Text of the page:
Sub-optimal libc's read-ahead buffering behaviour

David Malone dwmalone at
Thu Aug 4 09:26:41 GMT 2005

On Thu, Aug 04, 2005 at 05:57:11PM +1000, Peter Jeremy wrote:
> That said, I've seen similar behaviour on other systems so it could be
> a subtle side-effect of POSIX.

There are some magic things about fseek in the C standard - I wonder
if this could be related to them. For example (from C99) in the
commentry on fopen:

	When a file is opened with update mode ('+' as the second
	or third character in the above list of mode argument
	values), both input and output may be performed on the
	associated stream. However, output shall not be directly
	followed by input without an intervening call to the fflush
	function or to a file positioning function (fseek, fsetpos,
	or rewind), and input shall not be directly followed by
	output without an intervening call to a file positioning
	function, unless the input operation encounters endof- file.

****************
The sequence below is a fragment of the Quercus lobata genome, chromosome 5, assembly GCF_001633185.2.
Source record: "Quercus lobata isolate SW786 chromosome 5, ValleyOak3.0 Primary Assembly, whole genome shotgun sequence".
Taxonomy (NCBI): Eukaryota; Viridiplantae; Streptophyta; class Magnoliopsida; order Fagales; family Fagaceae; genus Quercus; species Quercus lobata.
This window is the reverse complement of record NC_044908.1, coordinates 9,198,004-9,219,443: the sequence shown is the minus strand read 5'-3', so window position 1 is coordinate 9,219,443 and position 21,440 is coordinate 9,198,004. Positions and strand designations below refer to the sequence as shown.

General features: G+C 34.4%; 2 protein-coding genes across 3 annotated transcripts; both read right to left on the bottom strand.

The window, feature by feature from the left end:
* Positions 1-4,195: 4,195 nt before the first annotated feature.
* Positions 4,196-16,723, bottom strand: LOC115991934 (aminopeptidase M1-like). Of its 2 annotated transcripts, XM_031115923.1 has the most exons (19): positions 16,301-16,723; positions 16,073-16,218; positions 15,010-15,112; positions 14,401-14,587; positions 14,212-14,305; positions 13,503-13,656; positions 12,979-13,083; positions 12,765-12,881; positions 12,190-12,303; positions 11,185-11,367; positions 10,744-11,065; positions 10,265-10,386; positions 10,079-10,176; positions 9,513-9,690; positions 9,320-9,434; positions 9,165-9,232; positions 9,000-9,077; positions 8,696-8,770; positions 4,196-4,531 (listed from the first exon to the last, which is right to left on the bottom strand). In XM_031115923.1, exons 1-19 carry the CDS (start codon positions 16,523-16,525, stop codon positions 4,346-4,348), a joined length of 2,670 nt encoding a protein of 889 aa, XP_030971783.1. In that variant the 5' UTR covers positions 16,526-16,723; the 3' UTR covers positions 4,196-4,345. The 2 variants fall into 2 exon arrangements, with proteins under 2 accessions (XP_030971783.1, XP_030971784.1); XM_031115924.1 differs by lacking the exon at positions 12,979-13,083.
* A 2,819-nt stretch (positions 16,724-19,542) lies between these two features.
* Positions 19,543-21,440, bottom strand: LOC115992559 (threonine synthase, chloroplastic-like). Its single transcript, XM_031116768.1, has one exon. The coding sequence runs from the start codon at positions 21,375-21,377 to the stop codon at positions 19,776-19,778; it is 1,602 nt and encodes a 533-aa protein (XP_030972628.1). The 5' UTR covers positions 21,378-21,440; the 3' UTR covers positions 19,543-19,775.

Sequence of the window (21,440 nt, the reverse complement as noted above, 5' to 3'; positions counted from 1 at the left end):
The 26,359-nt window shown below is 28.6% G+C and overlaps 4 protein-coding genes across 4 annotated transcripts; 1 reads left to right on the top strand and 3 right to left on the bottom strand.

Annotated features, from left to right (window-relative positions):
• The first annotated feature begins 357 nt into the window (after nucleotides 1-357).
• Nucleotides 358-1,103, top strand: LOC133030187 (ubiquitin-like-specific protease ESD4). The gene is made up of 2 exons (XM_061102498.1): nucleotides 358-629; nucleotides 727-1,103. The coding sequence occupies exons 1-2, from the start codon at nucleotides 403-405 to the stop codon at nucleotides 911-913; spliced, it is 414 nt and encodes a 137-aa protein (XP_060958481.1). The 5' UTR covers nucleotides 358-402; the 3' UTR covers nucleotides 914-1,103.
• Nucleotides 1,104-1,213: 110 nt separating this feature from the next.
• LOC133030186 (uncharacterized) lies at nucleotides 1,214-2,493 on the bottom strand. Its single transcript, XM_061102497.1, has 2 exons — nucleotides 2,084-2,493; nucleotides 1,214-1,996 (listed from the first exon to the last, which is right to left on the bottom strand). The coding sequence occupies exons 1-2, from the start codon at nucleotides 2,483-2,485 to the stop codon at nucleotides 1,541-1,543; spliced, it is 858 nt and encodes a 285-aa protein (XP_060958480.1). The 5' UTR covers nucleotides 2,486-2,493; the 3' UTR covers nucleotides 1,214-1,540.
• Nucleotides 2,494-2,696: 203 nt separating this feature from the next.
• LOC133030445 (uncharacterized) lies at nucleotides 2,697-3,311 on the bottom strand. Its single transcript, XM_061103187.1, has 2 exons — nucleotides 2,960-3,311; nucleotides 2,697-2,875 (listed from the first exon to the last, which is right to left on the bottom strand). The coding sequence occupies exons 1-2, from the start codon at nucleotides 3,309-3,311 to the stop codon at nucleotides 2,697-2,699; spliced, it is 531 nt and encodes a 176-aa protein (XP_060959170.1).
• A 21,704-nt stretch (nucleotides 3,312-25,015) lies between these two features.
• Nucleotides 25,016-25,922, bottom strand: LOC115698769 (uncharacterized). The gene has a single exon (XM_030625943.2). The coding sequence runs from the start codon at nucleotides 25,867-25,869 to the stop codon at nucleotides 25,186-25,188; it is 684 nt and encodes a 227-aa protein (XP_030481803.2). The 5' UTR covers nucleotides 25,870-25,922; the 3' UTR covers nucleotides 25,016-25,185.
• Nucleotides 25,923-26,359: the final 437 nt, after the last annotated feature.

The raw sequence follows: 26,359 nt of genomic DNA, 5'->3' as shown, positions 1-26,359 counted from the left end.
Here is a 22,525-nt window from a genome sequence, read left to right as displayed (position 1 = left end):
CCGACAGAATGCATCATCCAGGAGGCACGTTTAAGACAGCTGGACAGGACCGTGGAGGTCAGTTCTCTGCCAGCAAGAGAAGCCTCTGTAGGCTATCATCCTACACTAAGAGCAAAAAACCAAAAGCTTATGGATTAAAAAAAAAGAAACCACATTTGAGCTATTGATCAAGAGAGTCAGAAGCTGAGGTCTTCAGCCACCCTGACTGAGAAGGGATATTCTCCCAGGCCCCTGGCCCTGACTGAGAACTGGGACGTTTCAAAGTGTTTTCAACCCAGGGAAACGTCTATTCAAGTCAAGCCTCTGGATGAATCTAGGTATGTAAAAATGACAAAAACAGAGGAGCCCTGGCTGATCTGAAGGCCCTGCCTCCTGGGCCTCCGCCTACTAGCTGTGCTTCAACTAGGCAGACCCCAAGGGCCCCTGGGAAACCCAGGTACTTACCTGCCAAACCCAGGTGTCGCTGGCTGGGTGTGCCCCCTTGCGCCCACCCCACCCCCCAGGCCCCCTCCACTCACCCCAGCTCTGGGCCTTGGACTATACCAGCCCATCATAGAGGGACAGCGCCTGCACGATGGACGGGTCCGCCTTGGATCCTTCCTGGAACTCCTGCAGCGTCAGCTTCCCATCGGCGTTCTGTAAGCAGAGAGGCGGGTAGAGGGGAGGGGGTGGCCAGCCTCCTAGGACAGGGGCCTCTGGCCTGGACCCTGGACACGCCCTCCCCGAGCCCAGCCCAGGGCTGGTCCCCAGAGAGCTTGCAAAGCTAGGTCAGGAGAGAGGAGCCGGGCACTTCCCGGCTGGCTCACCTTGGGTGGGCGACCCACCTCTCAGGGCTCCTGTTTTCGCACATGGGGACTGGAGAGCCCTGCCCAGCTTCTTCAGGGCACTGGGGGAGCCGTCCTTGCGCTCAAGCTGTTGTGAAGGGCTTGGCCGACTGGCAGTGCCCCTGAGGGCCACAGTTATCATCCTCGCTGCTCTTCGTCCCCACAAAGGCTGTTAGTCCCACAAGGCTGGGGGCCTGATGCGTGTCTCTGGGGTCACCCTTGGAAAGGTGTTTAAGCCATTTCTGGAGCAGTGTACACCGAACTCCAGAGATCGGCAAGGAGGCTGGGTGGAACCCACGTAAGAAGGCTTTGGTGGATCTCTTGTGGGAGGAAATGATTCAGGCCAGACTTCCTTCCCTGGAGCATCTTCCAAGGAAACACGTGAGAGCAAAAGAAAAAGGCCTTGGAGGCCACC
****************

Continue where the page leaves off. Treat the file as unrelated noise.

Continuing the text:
Opening (or creating) a text file with update mode may
	instead open (or create) a binary stream in some implementations.

and in ungetc:

	The ungetc function pushes the character specified by c
	(converted to an unsigned char) back onto the input stream
	pointed to by stream. Pushed-back characters will be returned
	by subsequent reads on that stream in the reverse order of
	their pushing. A successful intervening call (with the
	stream pointed to by stream) to a file positioning function
	(fseek, fsetpos, or rewind) discards any pushed-back
	characters for the stream. The external storage corresponding
	to the stream is unchanged.

and in fseek:

	After determining the new position, a successful call to
	the fseek function undoes any effects of the ungetc function
	on the stream, clears the end-of-file indicator for the
	stream, and then establishes the new position. After a
	successful fseek call, the next operation on an update
	stream may be either input or output.

Could what stdio is doing be related to flushing ungetc?


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